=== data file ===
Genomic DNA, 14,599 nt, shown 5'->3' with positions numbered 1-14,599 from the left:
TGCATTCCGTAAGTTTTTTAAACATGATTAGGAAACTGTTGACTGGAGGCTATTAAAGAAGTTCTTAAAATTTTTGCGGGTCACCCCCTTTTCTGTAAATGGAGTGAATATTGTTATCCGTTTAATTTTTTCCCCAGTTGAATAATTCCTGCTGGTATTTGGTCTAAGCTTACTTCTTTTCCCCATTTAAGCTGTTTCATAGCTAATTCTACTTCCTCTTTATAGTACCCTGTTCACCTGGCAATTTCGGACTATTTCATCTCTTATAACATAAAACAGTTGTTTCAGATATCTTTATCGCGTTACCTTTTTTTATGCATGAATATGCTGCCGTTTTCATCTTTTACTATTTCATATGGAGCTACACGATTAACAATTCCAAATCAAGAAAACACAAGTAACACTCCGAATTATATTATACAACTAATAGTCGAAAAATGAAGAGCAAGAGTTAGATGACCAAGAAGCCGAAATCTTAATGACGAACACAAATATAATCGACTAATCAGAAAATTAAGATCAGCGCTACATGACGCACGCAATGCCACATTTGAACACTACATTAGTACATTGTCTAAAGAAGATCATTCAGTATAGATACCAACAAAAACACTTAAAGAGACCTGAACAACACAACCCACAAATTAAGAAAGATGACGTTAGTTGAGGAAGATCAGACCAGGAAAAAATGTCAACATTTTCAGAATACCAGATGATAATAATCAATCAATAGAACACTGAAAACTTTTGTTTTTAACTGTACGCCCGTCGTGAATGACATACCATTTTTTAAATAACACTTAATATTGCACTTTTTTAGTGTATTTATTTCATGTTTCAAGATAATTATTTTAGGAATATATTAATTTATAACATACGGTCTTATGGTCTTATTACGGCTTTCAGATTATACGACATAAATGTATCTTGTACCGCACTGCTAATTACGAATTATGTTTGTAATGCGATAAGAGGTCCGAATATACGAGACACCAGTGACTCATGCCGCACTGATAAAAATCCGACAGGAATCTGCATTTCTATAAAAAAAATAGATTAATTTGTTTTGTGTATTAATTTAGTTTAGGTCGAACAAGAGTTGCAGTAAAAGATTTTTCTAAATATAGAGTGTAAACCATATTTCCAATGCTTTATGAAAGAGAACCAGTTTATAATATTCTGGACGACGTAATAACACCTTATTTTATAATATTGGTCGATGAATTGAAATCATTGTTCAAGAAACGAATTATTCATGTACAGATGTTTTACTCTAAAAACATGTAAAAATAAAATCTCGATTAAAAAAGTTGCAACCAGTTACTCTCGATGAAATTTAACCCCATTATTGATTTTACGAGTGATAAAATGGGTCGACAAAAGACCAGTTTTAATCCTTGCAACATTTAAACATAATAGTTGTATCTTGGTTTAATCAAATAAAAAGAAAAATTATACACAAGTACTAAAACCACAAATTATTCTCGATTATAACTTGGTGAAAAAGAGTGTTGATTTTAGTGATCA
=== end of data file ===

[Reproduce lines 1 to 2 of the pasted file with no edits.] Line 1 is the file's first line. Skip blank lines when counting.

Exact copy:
Genomic DNA, 14,599 nt, shown 5'->3' with positions numbered 1-14,599 from the left:
TGCATTCCGTAAGTTTTTTAAACATGATTAGGAAACTGTTGACTGGAGGCTATTAAAGAAGTTCTTAAAATTTTTGCGGGTCACCCCCTTTTCTGTAAATGGAGTGAATATTGTTATCCGTTTAATTTTTTCCCCAGTTGAATAATTCCTGCTGGTATTTGGTCTAAGCTTACTTCTTTTCCCCATTTAAGCTGTTTCATAGCTAATTCTACTTCCTCTTTATAGTACCCTGTTCACCTGGCAATTTCGGACTATTTCATCTCTTATAACATAAAACAGTTGTTTCAGATATCTTTATCGCGTTACCTTTTTTTATGCATGAATATGCTGCCGTTTTCATCTTTTACTATTTCATATGGAGCTACACGATTAACAATTCCAAATCAAGAAAACACAAGTAACACTCCGAATTATATTATACAACTAATAGTCGAAAAATGAAGAGCAAGAGTTAGATGACCAAGAAGCCGAAATCTTAATGACGAACACAAATATAATCGACTAATCAGAAAATTAAGATCAGCGCTACATGACGCACGCAATGCCACATTTGAACACTACATTAGTACATTGTCTAAAGAAGATCATTCAGTATAGATACCAACAAAAACACTTAAAGAGACCTGAACAACACAACCCACAAATTAAGAAAGATGACGTTAGTTGAGGAAGATCAGACCAGGAAAAAATGTCAACATTTTCAGAATACCAGATGATAATAATCAATCAATAGAACACTGAAAACTTTTGTTTTTAACTGTACGCCCGTCGTGAATGACATACCATTTTTTAAATAACACTTAATATTGCACTTTTTTAGTGTATTTATTTCATGTTTCAAGATAATTATTTTAGGAATATATTAATTTATAACATACGGTCTTATGGTCTTATTACGGCTTTCAGATTATACGACATAAATGTATCTTGTACCGCACTGCTAATTACGAATTATGTTTGTAATGCGATAAGAGGTCCGAATATACGAGACACCAGTGACTCATGCCGCACTGATAAAAATCCGACAGGAATCTGCATTTCTATAAAAAAAATAGATTAATTTGTTTTGTGTATTAATTTAGTTTAGGTCGAACAAGAGTTGCAGTAAAAGATTTTTCTAAATATAGAGTGTAAACCATATTTCCAATGCTTTATGAAAGAGAACCAGTTTATAATATTCTGGACGACGTAATAACACCTTATTTTATAATATTGGTCGATGAATTGAAATCATTGTTCAAGAAACGAATTATTCATGTACAGATGTTTTACTCTAAAAACATGTAAAAATAAAATCTCGATTAAAAAAGTTGCAACCAGTTACTCTCGATGAAATTTAACCCCATTATTGATTTTACGAGTGATAAAATGGGTCGACAAAAGACCAGTTTTAATCCTTGCAACATTTAAACATAATAGTTGTATCTTGGTTTAATCAAATAAAAAGAAAAATTATACACAAGTACTAAAACCACAAATTATTCTCGATTATAACTTGGTGAAAAAGAGTGTTGATTTTAGTGATCA